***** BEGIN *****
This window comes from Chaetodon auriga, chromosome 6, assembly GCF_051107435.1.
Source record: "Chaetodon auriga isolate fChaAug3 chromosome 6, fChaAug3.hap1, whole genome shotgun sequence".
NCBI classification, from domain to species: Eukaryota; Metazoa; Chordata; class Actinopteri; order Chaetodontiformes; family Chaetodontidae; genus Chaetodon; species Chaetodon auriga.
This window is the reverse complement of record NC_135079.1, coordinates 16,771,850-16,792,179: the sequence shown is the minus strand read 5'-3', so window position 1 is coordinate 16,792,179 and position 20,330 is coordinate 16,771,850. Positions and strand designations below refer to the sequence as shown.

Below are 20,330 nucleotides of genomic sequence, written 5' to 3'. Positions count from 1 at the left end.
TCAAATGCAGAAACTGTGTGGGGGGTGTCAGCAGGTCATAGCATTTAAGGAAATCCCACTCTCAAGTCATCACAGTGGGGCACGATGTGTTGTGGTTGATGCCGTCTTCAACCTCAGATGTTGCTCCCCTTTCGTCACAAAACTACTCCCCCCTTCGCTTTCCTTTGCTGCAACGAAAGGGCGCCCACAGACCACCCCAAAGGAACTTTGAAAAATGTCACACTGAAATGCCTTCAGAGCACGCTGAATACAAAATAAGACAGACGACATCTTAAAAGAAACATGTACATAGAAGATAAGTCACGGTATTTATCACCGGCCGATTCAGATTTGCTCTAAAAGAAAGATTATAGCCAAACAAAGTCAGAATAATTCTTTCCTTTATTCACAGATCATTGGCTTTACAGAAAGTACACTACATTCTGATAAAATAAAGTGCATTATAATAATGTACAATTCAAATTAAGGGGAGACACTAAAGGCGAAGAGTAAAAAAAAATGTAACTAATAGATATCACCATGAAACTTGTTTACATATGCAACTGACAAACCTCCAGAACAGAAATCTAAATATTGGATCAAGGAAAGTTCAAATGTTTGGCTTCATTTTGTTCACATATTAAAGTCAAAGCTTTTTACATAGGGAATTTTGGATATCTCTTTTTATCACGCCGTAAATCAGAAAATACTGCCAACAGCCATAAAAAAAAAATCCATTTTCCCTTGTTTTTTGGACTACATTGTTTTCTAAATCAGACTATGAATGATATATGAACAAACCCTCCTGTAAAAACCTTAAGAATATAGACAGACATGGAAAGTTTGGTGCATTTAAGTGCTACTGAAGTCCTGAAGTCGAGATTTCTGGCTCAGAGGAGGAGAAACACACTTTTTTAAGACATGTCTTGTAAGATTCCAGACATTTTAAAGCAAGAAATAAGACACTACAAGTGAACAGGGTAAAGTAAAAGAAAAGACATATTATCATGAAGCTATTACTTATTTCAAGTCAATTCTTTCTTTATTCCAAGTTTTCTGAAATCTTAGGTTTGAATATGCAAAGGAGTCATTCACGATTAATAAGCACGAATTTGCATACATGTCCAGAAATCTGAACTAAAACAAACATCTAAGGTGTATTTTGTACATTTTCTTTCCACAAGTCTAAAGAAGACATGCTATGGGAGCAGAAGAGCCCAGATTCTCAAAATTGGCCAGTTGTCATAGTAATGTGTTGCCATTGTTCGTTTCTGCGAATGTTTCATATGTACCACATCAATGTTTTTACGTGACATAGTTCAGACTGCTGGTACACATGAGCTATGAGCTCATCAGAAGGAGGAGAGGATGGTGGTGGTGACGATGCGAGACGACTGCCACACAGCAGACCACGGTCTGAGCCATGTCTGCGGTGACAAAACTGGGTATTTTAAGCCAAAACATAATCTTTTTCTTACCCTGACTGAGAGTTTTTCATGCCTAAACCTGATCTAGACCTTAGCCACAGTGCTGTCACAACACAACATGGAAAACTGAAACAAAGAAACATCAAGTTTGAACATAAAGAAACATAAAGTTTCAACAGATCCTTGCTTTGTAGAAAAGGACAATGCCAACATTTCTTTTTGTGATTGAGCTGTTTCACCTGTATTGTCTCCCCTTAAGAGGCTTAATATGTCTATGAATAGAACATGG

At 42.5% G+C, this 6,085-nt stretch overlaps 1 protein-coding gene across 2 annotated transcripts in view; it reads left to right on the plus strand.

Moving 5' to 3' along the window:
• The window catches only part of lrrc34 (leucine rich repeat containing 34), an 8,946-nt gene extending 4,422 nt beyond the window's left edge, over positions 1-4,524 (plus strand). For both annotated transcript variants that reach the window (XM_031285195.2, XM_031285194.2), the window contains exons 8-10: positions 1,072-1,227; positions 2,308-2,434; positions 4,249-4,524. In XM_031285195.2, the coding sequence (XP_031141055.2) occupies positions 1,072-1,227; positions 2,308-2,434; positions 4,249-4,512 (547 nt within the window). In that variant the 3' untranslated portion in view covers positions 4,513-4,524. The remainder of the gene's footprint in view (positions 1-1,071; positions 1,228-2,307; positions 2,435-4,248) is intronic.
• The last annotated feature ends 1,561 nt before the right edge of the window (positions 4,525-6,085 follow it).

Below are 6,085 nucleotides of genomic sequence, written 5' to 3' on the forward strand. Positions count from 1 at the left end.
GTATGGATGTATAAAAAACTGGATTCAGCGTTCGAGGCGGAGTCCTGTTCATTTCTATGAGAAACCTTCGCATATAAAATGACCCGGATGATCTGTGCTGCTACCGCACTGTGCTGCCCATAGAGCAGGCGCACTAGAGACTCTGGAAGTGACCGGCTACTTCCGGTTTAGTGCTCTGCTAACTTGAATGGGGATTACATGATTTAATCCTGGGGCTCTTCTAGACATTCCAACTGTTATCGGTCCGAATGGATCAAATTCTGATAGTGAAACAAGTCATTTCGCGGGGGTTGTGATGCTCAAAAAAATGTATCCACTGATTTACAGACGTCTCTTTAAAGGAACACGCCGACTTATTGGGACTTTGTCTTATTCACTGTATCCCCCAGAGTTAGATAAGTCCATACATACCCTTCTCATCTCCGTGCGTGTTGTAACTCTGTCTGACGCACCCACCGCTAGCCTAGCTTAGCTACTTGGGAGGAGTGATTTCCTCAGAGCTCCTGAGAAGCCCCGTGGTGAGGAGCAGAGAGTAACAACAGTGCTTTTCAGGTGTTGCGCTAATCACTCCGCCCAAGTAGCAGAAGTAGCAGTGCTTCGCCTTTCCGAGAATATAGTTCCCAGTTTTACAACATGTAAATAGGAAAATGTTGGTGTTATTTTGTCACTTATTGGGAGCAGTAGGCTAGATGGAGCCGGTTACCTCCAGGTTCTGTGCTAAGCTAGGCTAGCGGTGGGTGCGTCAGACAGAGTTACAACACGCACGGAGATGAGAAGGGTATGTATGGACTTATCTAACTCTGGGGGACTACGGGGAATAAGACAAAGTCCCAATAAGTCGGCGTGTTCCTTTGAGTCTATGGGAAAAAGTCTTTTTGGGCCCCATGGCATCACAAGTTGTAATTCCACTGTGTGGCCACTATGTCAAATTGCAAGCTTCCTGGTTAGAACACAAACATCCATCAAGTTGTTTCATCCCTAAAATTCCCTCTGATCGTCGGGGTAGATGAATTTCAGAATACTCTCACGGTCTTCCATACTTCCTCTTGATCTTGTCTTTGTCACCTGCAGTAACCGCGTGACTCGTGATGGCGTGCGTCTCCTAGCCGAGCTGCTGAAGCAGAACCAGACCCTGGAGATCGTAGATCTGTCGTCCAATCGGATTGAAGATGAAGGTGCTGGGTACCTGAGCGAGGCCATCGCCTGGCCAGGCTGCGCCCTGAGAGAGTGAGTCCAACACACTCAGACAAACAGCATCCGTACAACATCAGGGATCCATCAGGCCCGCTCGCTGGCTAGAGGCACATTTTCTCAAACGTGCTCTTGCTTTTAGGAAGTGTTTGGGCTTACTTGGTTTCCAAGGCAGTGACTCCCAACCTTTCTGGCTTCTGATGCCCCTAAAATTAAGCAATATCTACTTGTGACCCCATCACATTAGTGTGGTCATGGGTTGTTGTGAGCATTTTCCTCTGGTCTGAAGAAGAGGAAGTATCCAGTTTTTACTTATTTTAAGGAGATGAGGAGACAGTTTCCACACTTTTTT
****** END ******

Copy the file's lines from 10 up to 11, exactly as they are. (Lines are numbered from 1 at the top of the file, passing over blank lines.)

• The last annotated feature ends 1,561 nt before the right edge of the window (positions 4,525-6,085 follow it).

Below are 6,085 nucleotides of genomic sequence, written 5' to 3' on the forward strand. Positions count from 1 at the left end.